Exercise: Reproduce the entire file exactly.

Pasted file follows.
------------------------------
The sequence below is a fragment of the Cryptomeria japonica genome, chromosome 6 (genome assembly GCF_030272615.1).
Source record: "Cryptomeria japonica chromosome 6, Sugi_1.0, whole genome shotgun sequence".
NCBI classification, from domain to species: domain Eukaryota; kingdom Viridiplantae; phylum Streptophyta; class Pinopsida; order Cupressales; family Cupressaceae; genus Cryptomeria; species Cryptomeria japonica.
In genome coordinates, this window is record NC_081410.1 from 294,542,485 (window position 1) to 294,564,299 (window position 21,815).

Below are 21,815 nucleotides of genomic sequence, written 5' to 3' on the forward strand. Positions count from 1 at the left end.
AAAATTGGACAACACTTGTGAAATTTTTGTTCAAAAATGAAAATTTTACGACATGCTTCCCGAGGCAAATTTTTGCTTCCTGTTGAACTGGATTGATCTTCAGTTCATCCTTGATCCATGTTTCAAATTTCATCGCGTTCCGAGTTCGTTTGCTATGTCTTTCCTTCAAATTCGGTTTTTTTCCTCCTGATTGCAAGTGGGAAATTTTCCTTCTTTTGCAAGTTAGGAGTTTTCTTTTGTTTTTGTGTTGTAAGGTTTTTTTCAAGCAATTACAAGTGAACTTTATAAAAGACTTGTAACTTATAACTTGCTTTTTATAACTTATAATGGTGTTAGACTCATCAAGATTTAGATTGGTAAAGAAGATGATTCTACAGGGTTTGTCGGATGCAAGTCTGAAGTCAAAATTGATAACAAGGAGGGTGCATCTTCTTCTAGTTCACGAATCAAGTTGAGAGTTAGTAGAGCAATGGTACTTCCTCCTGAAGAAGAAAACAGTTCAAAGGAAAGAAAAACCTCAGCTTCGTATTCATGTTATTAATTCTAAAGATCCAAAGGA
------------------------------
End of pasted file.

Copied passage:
The sequence below is a fragment of the Cryptomeria japonica genome, chromosome 6 (genome assembly GCF_030272615.1).
Source record: "Cryptomeria japonica chromosome 6, Sugi_1.0, whole genome shotgun sequence".
NCBI classification, from domain to species: domain Eukaryota; kingdom Viridiplantae; phylum Streptophyta; class Pinopsida; order Cupressales; family Cupressaceae; genus Cryptomeria; species Cryptomeria japonica.
In genome coordinates, this window is record NC_081410.1 from 294,542,485 (window position 1) to 294,564,299 (window position 21,815).

Below are 21,815 nucleotides of genomic sequence, written 5' to 3' on the forward strand. Positions count from 1 at the left end.
AAAATTGGACAACACTTGTGAAATTTTTGTTCAAAAATGAAAATTTTACGACATGCTTCCCGAGGCAAATTTTTGCTTCCTGTTGAACTGGATTGATCTTCAGTTCATCCTTGATCCATGTTTCAAATTTCATCGCGTTCCGAGTTCGTTTGCTATGTCTTTCCTTCAAATTCGGTTTTTTTCCTCCTGATTGCAAGTGGGAAATTTTCCTTCTTTTGCAAGTTAGGAGTTTTCTTTTGTTTTTGTGTTGTAAGGTTTTTTTCAAGCAATTACAAGTGAACTTTATAAAAGACTTGTAACTTATAACTTGCTTTTTATAACTTATAATGGTGTTAGACTCATCAAGATTTAGATTGGTAAAGAAGATGATTCTACAGGGTTTGTCGGATGCAAGTCTGAAGTCAAAATTGATAACAAGGAGGGTGCATCTTCTTCTAGTTCACGAATCAAGTTGAGAGTTAGTAGAGCAATGGTACTTCCTCCTGAAGAAGAAAACAGTTCAAAGGAAAGAAAAACCTCAGCTTCGTATTCATGTTATTAATTCTAAAGATCCAAAGGA